Glad to see anti Newton ring plates being included. That was a popular after market addition for those scanning film.
I like the concept of articles of this type, but so far they have all been from the same photographer. It seems like the line of "behind the shot" articles would be best if it provided a variety of types of photography and processes. How about alternating them with skilled photographers in portrait, wildlife, sports, macro, travel, etc? This gives variety not just in the type of image, but also the differing techniques that are important to different situations.
As others have mentioned, there are better "on the go" battery-powered drives with card readers out there for photographers. I have had one of the older model Hyperdrives for at least seven years.
You can watch a preview on the film's website. Hopefully it isn't geographically restricted:
TangoMan: Why are the photos so small? 442x448 pixels for the first one. That is 9.5% of my monitor's available pixels. Can we get a full screen mode please?I can't tell for sure, but they look like very interesting pictures.
Follow the link to the Flickr source where dpreview got the pictures and you can see larger versions.
email@example.com: Interesting Mr Dickman does not use a tripod.
I was at an in-person session with Jay Dickman and Nevada Wier run by National Geographic a while back. Neither photographer uses a tripod when doing NetGeo style work because their kits need to be very portable and manageable by a single person. They talked about hand-holding shots up to 1 second in exposure.
budi0251: sooo, any marketing analysts have any ideas what sells a camera (phone)?
Guess pretty soon if not yet, connected mobile device will take more pictures than any dedicated camera system.
Any guesstimate when a cellphone camera will be use for space mission, or may be in mission to mars (so you can always call home while make selfie on mars for you social network profile pict)?
I think most of the innovation with consumer tech will stay on the Earth for a while. Space tech is largely pretty old relative to consumer tech because it needs to be tested for extreme conditions (rocket launch vibration/G forces, extreme temp, alternate atmosphere, etc) and the data transmission links are very slow. See this article by DPReview about the Mars Rover camera - http://www.dpreview.com/news/2012/08/08/Curiosity-interview-with-Malin-Space-Science-Systems-Mike-Ravine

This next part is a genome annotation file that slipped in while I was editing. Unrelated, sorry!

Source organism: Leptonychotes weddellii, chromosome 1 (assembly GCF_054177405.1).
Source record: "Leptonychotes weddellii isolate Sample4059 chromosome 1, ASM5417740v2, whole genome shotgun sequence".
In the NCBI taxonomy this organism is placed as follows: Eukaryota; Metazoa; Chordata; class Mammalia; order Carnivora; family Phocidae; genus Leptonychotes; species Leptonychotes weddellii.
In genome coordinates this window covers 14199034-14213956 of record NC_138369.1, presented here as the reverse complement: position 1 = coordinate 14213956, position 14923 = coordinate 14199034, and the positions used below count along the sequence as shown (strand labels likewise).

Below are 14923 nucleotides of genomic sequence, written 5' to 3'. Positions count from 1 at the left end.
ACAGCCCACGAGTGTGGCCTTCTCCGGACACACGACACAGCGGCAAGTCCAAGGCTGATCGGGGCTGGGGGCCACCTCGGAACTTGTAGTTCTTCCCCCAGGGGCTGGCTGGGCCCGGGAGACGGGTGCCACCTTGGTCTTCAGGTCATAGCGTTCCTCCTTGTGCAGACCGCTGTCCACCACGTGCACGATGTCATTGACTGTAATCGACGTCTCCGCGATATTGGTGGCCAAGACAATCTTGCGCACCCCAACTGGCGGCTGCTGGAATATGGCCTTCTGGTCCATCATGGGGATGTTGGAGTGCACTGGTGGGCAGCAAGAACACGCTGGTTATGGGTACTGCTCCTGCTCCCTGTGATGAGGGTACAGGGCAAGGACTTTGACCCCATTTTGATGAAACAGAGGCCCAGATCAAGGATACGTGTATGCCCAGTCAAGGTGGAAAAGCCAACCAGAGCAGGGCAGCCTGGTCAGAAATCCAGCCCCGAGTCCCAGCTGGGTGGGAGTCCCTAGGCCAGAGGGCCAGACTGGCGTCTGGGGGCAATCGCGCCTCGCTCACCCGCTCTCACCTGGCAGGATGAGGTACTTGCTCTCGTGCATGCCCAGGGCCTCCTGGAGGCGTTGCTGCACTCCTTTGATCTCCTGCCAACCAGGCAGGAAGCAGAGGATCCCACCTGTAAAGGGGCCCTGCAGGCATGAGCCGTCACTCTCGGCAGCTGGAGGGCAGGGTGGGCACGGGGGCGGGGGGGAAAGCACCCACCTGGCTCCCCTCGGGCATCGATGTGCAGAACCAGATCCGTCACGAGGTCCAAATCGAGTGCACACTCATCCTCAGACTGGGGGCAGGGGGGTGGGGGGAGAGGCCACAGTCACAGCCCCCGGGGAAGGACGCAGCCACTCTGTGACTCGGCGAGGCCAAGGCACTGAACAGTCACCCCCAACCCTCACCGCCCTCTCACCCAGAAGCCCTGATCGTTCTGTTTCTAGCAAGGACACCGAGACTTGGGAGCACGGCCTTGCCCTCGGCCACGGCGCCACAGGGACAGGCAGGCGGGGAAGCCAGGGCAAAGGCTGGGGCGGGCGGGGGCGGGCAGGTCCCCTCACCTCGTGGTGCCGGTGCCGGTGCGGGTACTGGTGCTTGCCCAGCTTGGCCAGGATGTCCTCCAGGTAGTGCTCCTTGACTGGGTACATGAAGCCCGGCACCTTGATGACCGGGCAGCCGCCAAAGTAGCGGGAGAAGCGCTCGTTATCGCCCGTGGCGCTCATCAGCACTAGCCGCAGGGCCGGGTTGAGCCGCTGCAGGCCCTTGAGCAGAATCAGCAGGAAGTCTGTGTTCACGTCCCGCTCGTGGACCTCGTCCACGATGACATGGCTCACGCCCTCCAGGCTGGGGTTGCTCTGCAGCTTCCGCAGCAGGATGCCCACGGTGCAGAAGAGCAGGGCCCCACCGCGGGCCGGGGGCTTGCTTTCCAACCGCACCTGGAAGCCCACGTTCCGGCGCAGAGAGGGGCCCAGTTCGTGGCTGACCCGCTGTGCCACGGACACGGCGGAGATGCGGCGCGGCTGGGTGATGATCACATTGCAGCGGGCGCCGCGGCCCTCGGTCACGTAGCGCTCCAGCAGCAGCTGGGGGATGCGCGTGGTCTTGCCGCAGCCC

I think the issue that you've demonstrated with Ufocus is because the depth measurement is so much lower resolution than the actual photograph, not capturing small objects like the bicycle parts or doing a good job detecting exact edges. Because the Google app uses motion/parallax with the main camera sensor to identify depth, it's at the same resolution as the image and can (in theory) do a better job in these aspects.
Frank_BR: Pinhole lens is an oxymoron.
The aperture isn't different, it's the distance between the aperture and the film/sensor. On most cameras, the size of the sensor and the distance to the aperture mean there isn't a lot of difference between the center and corners, but in a medium/large format, wide-angle camera, the distance between the aperture and corners is noticeably longer than to the center (like 50% longer). Also, you start to view a very small aperture at an angle, causing it to be a smaller, oval cross-section.
vroger1: I cannot understand why 35mm (focal length) has become the new "normal" for street photography. I have had tremendous trouble in adapting. 50mm has always been my normal because I shot that way for most of my life. There is an indication in the article that the author agrees. (PS samples-IQ good but not great). VRR
I don't think it's new, my Canonet GIII from the early 70s is a 40mm fixed lens.
You can certainly think of it that way, but large and historic cameras don't necessarily combine the glass and the aperture into a single unit as is standard in modern cameras.